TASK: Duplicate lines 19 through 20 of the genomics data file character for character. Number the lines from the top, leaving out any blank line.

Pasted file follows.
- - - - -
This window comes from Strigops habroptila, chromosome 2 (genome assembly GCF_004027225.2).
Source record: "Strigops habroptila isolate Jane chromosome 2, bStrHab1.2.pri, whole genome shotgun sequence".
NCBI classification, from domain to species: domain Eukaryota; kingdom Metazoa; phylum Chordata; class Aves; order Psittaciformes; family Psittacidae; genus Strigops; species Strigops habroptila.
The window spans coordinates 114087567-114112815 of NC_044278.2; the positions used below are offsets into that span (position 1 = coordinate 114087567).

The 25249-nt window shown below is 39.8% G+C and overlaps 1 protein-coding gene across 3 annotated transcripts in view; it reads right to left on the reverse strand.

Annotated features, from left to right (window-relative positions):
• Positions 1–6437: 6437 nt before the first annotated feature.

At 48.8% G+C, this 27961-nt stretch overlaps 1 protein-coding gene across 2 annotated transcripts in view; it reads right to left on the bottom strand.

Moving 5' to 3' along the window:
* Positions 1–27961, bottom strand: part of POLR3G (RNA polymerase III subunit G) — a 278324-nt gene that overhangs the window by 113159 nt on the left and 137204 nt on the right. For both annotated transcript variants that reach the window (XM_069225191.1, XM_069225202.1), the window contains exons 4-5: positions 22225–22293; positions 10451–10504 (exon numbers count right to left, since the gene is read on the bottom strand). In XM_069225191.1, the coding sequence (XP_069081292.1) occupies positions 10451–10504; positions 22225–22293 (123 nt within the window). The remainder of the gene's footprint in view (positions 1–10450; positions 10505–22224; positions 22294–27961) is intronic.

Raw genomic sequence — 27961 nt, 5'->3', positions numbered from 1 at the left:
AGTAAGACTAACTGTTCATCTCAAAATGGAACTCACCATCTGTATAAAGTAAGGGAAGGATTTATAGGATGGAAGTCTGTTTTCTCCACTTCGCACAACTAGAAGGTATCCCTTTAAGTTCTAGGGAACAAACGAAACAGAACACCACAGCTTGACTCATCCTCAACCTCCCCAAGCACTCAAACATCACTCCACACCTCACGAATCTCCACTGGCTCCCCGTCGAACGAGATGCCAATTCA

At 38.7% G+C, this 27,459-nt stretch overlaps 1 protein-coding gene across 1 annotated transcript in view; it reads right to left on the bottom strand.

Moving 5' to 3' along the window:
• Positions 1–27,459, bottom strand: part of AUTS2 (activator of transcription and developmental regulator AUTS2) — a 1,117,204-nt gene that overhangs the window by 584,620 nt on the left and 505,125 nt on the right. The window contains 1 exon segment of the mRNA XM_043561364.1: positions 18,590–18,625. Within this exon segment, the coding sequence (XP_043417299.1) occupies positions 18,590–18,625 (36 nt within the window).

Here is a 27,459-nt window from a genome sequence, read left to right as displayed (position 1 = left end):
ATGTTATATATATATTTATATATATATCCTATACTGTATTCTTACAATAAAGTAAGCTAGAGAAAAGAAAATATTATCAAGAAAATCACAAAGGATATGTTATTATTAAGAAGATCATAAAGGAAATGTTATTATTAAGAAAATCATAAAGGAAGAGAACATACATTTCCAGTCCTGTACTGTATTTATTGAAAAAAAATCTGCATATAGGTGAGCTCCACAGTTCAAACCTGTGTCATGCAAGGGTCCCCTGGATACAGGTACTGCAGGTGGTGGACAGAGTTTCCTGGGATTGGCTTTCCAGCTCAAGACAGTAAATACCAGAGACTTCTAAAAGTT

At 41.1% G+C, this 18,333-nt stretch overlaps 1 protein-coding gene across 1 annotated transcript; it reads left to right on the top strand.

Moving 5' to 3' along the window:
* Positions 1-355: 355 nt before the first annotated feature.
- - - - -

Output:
Moving 5' to 3' along the window:
* Positions 1-355: 355 nt before the first annotated feature.